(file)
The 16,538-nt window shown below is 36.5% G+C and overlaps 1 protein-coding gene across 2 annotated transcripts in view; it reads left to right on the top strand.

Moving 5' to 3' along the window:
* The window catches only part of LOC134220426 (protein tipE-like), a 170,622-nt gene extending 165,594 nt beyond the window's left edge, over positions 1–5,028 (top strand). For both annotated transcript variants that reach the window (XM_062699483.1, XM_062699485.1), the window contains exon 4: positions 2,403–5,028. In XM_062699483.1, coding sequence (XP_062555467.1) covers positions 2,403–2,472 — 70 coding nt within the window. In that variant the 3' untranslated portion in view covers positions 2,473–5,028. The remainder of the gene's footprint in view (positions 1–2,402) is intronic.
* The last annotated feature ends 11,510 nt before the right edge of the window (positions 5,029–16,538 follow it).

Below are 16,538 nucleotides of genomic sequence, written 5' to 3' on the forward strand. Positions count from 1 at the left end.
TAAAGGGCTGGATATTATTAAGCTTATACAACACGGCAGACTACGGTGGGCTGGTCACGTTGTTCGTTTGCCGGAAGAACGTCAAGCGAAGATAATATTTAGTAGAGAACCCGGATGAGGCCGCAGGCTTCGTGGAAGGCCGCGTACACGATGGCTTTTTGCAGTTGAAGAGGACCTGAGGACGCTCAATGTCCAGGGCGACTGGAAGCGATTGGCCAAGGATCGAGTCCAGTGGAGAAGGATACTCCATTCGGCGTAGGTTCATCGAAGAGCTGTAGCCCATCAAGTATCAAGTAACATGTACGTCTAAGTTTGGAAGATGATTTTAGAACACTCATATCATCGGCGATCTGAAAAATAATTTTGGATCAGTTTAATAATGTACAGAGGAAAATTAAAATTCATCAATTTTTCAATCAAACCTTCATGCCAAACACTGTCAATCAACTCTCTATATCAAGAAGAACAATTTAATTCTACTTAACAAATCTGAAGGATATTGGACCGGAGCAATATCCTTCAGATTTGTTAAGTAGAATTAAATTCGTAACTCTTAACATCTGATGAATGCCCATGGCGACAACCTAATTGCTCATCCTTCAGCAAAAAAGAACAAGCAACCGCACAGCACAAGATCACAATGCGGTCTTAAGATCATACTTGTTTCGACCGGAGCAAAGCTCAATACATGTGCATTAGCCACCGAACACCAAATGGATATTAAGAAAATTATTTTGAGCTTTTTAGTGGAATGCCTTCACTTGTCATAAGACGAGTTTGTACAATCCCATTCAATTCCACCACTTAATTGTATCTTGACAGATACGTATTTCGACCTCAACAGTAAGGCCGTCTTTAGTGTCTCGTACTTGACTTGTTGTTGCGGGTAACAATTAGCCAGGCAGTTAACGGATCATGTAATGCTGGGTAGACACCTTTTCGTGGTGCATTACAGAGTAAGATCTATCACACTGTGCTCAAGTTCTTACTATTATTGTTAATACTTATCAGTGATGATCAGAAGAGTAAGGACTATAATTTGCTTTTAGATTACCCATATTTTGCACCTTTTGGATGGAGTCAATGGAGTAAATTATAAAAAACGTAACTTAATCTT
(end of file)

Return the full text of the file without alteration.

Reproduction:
The 16,538-nt window shown below is 36.5% G+C and overlaps 1 protein-coding gene across 2 annotated transcripts in view; it reads left to right on the top strand.

Moving 5' to 3' along the window:
* The window catches only part of LOC134220426 (protein tipE-like), a 170,622-nt gene extending 165,594 nt beyond the window's left edge, over positions 1–5,028 (top strand). For both annotated transcript variants that reach the window (XM_062699483.1, XM_062699485.1), the window contains exon 4: positions 2,403–5,028. In XM_062699483.1, coding sequence (XP_062555467.1) covers positions 2,403–2,472 — 70 coding nt within the window. In that variant the 3' untranslated portion in view covers positions 2,473–5,028. The remainder of the gene's footprint in view (positions 1–2,402) is intronic.
* The last annotated feature ends 11,510 nt before the right edge of the window (positions 5,029–16,538 follow it).

Below are 16,538 nucleotides of genomic sequence, written 5' to 3' on the forward strand. Positions count from 1 at the left end.
TAAAGGGCTGGATATTATTAAGCTTATACAACACGGCAGACTACGGTGGGCTGGTCACGTTGTTCGTTTGCCGGAAGAACGTCAAGCGAAGATAATATTTAGTAGAGAACCCGGATGAGGCCGCAGGCTTCGTGGAAGGCCGCGTACACGATGGCTTTTTGCAGTTGAAGAGGACCTGAGGACGCTCAATGTCCAGGGCGACTGGAAGCGATTGGCCAAGGATCGAGTCCAGTGGAGAAGGATACTCCATTCGGCGTAGGTTCATCGAAGAGCTGTAGCCCATCAAGTATCAAGTAACATGTACGTCTAAGTTTGGAAGATGATTTTAGAACACTCATATCATCGGCGATCTGAAAAATAATTTTGGATCAGTTTAATAATGTACAGAGGAAAATTAAAATTCATCAATTTTTCAATCAAACCTTCATGCCAAACACTGTCAATCAACTCTCTATATCAAGAAGAACAATTTAATTCTACTTAACAAATCTGAAGGATATTGGACCGGAGCAATATCCTTCAGATTTGTTAAGTAGAATTAAATTCGTAACTCTTAACATCTGATGAATGCCCATGGCGACAACCTAATTGCTCATCCTTCAGCAAAAAAGAACAAGCAACCGCACAGCACAAGATCACAATGCGGTCTTAAGATCATACTTGTTTCGACCGGAGCAAAGCTCAATACATGTGCATTAGCCACCGAACACCAAATGGATATTAAGAAAATTATTTTGAGCTTTTTAGTGGAATGCCTTCACTTGTCATAAGACGAGTTTGTACAATCCCATTCAATTCCACCACTTAATTGTATCTTGACAGATACGTATTTCGACCTCAACAGTAAGGCCGTCTTTAGTGTCTCGTACTTGACTTGTTGTTGCGGGTAACAATTAGCCAGGCAGTTAACGGATCATGTAATGCTGGGTAGACACCTTTTCGTGGTGCATTACAGAGTAAGATCTATCACACTGTGCTCAAGTTCTTACTATTATTGTTAATACTTATCAGTGATGATCAGAAGAGTAAGGACTATAATTTGCTTTTAGATTACCCATATTTTGCACCTTTTGGATGGAGTCAATGGAGTAAATTATAAAAAACGTAACTTAATCTT